Annual average per capita expenditure on compulsory and voluntary insurance policies grew from US$140 in 2009 to US$246 in 2016, approaching the Latin American average, which stands at US$250.

In addition to an increase in the supply of insurance that came after the end of the market monopoly in 2008, insurers and authorities at the Superintendency also attribute the increase in spending to regulation of the “gray market” which existed before the opening. “… These were policies that were sold illegally during the monopoly and were concentrated in health insurance sector.”

“… Data from the Association of Insurance Supervisors of Latin America (Assal) indicates that the per capita direct premium of Costa Rica was US$140, in 2009, a year after the rupture of the Instituto Nacional de Seguros’ (INS) monopoly. Average spending has since grown steadily reaching US$246 in 2016. Despite this progress, it is still below countries such as Chile with a per capita expenditure of US$645 per year; Uruguay with US$379 or Panama with US$362.”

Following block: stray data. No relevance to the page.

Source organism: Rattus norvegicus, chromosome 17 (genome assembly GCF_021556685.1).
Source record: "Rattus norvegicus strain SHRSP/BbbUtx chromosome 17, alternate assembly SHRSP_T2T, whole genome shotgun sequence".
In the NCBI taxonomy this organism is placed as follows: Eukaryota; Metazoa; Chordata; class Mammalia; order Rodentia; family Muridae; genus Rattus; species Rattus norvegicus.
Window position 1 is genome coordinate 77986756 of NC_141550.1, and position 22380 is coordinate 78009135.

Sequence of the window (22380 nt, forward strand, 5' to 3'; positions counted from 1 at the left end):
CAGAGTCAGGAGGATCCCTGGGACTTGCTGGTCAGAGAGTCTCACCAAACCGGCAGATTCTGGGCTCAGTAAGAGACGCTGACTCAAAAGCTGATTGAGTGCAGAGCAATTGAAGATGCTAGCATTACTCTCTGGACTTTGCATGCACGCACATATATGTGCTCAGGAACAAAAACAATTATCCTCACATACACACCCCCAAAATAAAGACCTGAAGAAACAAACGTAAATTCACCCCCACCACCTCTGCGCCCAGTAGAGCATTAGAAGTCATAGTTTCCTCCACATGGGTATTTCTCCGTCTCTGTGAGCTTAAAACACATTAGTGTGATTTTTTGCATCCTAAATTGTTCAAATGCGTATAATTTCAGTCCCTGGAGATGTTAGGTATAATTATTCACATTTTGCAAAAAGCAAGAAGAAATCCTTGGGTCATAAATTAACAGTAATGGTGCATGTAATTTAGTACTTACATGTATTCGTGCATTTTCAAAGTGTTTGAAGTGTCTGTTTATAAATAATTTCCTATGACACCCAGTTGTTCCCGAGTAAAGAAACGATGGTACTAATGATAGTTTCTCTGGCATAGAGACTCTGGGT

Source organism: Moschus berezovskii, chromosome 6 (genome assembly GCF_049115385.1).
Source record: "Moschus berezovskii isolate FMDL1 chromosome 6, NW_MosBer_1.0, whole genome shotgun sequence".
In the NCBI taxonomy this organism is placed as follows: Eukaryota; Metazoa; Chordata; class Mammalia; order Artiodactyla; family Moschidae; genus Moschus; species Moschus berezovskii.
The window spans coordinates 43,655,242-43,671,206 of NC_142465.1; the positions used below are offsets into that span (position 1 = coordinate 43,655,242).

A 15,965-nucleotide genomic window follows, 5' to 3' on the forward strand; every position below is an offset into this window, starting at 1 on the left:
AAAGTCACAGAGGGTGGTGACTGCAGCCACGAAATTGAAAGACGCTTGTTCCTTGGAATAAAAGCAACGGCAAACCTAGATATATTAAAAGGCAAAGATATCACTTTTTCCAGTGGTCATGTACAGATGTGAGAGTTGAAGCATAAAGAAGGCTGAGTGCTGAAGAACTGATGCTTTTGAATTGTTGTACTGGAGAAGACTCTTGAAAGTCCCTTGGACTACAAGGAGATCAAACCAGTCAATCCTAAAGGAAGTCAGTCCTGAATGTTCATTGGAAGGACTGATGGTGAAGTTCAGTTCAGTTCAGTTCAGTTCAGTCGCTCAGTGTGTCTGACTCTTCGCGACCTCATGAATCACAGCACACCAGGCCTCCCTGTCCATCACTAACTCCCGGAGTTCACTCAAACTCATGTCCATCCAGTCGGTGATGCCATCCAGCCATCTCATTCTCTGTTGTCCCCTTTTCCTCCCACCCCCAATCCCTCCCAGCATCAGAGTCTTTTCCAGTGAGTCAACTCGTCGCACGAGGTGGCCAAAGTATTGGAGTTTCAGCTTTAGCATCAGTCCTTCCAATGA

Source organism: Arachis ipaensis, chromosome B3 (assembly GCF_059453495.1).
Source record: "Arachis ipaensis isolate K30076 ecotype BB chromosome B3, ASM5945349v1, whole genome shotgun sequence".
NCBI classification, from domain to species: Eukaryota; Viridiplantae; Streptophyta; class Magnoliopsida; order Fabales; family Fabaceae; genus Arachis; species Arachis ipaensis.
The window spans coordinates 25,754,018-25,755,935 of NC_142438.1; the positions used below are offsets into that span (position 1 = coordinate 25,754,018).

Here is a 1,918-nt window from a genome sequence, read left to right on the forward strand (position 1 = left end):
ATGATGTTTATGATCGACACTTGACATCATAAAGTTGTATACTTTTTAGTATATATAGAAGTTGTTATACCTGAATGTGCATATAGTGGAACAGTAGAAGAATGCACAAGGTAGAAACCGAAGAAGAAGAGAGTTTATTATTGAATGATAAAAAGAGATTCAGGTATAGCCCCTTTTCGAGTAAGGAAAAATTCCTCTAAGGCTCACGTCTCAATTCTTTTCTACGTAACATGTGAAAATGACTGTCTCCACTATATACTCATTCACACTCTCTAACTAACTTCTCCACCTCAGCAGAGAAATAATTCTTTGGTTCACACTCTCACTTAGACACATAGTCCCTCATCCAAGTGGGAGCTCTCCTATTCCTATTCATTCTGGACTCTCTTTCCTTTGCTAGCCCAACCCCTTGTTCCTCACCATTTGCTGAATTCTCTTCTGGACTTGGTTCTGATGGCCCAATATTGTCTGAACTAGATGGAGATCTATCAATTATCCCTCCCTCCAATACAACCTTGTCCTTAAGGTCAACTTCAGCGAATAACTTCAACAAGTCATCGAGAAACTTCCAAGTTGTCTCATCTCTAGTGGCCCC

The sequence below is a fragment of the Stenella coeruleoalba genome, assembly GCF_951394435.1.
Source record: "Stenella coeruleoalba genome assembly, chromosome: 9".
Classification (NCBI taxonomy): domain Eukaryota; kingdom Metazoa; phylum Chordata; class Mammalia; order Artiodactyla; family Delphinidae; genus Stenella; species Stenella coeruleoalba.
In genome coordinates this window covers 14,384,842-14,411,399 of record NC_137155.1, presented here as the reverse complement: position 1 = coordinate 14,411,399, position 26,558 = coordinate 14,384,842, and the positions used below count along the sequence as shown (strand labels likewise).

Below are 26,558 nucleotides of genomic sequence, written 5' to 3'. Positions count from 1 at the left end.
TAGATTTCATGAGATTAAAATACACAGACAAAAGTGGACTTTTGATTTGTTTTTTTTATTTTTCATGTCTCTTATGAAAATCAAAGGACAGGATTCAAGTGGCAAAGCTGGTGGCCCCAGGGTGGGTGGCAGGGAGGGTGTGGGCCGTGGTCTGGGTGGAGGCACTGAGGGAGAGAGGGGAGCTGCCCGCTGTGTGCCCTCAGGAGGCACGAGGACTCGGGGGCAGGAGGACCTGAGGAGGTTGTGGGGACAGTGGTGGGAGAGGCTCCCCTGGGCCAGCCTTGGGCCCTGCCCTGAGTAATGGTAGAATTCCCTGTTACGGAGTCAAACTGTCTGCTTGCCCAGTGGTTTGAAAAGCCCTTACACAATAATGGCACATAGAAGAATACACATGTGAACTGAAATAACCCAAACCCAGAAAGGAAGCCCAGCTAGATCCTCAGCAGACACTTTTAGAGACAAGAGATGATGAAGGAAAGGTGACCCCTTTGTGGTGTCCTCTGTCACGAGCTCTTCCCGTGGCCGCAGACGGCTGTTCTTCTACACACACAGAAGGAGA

Nacion.com reports that “…The organization, which is part of the General Insurance Superintendence (Sugese), records insurance market data for 19 Latin American countries. The information does not include expenditure on public insurance such as that administered by the Caja Costarricense de Seguro Social (CCSS) – Costa Rican Social Security Fund .”

For Elian Villegas, executive president of INS, one of the driving forces of the market is the inclusion of banking in the insurance business.

“When a home was bought, the banks were covered by a mortgage. Today, in addition to the mortgage loan banks are covered by a fire and earthquake policy, debtor balance and unemployment premium. The same with the purchase of a vehicle,” Villegas said.

For his part, Alfredo Ramírez, president of the Association of Private Insurers, emphasized that as more companies and product offerings exist, more policies are sold.

“We still need more work for greater penetration, I do not doubt that was achieved is because each company has been working its business niche. We do need more placements in life insurance,” said Ramirez.

In 2009, 77 insurance products were available int he market; at the end of 2016, the amount rose to 664 products, according to the Sugese.